Copycat Robot

Introducing T-HR3, third generation humanoid robot designed to explore how clever joints can improve brilliant balance and real remote controlToyota says its 29 joints allow it to copy the most complex of moves – safely bringing friendly, helpful robots one step closer.


Humanoid robots are very popular among Japanese people…creating one like this has always been our dream and that’s why we pursued it,” says Akifumi Tamaoki, manager of Partner robot division at Toyota.

The robot is controlled by a remote operator sitting in an exoskeletonmirroring its master’s moves, a headset giving the operator a realtime robot point of view.

We’re primarily focused on making this robot a very family-oriented one, so that it can help people including services such as carer” explains Tamaoki.
Toyota said T-HR3 could help around the homes or medical facilities in Japan or construction sites, a humanoid helping hand – designed for a population ageing faster than anywhere else on earth.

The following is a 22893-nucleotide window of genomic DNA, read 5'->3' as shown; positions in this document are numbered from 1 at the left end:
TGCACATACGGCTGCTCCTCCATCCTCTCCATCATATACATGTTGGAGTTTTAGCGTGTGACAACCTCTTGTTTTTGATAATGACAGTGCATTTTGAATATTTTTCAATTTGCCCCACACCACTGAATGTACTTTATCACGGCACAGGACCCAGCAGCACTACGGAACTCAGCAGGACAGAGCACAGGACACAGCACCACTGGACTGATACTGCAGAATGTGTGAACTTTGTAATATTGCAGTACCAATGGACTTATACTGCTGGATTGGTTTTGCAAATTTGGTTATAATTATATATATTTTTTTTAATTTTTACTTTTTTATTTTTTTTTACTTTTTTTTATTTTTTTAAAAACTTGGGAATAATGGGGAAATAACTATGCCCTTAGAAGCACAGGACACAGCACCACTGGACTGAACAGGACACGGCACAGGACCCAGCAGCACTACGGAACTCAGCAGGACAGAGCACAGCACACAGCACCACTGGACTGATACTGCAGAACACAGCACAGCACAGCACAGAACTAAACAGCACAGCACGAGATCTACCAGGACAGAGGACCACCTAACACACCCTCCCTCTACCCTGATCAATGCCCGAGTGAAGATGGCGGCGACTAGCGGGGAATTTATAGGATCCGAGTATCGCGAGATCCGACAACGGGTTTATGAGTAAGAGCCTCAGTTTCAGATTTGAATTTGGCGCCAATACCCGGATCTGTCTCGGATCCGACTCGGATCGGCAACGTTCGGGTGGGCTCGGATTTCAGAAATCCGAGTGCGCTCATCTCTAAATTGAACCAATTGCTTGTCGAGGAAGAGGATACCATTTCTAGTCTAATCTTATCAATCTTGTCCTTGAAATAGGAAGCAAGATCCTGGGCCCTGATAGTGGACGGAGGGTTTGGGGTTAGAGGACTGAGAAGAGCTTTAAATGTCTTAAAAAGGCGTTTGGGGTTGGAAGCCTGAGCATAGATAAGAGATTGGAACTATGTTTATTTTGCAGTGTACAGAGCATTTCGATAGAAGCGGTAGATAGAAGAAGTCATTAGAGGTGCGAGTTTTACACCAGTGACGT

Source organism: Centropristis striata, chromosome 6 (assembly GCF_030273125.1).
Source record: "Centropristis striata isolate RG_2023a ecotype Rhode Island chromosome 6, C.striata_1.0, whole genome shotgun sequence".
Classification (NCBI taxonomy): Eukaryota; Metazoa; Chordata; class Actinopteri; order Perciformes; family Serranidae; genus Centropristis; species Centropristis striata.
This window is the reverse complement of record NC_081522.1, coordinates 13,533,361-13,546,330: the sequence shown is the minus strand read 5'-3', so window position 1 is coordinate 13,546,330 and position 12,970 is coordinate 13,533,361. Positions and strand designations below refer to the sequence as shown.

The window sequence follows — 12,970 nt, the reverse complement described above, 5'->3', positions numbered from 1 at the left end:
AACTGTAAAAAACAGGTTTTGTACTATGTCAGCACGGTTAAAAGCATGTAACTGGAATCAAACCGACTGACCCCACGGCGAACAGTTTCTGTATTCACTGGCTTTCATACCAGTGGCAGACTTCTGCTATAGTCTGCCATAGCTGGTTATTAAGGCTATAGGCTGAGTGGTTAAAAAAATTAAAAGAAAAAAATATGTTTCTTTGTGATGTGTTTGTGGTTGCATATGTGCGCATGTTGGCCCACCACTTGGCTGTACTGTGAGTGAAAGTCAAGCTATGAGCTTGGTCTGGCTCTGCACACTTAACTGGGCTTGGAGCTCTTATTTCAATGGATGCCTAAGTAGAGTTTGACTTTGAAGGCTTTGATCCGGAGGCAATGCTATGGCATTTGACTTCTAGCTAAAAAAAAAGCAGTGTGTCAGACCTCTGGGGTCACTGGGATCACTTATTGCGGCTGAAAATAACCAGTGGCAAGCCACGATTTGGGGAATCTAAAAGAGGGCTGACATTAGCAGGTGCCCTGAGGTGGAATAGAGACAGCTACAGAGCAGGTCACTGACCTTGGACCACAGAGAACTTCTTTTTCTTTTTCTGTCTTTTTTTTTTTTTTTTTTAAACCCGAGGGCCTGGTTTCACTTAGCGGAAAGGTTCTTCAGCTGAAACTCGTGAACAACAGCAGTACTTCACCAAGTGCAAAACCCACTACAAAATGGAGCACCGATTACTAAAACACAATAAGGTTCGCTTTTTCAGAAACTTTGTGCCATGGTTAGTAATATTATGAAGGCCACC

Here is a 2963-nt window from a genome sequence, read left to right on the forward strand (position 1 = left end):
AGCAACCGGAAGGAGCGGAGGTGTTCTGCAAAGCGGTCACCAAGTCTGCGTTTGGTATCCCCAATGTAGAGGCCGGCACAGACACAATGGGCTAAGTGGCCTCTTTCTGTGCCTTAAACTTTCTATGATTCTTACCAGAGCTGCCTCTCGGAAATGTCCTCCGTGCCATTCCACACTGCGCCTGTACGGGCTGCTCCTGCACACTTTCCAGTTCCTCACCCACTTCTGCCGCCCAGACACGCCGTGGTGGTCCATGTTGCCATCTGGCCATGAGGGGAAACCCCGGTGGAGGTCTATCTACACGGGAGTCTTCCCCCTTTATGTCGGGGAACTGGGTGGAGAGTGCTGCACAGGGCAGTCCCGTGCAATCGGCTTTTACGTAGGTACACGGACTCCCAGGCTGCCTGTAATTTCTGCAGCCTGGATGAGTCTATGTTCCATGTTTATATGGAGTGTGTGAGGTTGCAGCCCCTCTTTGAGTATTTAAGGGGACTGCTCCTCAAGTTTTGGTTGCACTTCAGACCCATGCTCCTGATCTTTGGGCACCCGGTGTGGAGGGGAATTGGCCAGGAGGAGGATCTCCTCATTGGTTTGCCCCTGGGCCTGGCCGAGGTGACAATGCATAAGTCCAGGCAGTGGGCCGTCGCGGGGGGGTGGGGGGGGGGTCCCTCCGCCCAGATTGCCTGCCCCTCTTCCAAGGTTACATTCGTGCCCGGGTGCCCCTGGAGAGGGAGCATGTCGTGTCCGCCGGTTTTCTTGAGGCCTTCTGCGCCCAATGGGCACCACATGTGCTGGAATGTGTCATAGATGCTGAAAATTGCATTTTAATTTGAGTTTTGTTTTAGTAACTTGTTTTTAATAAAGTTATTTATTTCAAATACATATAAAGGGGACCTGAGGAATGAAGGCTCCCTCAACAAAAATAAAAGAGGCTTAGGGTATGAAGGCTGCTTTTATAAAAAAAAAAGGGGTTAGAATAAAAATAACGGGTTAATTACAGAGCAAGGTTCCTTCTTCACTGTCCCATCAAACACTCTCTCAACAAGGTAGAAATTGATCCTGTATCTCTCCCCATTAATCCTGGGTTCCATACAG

Paralyzed Man Controls His Leg Muscles, Walks Again

UCLA scientists publish findings that show a paralyzed man was able to voluntarily control his leg muscles and take steps in a robotic exoskeleton device. Jim Drury reports.

paralyzed man walks again

Mark Pollock gets back on his feet – five years after becoming paralysed from the waist down. The Briton is wearing a battery-powered exoskeleton that allows him to move his legs in a step-like fashion. The device captures data that allows scientists from the University of California, Los Angeles to see whether he’s moving his limbs independently or being aided by the suit. Data showed Pollock – who’s also blind – is the first person with complete paralysis to regain enough voluntary control to actively work with an exoskeleton. The Commonwealth Games medallist was also able to flex his knee with the aid of electrical spinal stimulation. The researchers do not describe his steps as “walking” because of the need for the robotic device and stimulation. But the 39-year-old has now taken thousands of steps, describing his training as “addictive“.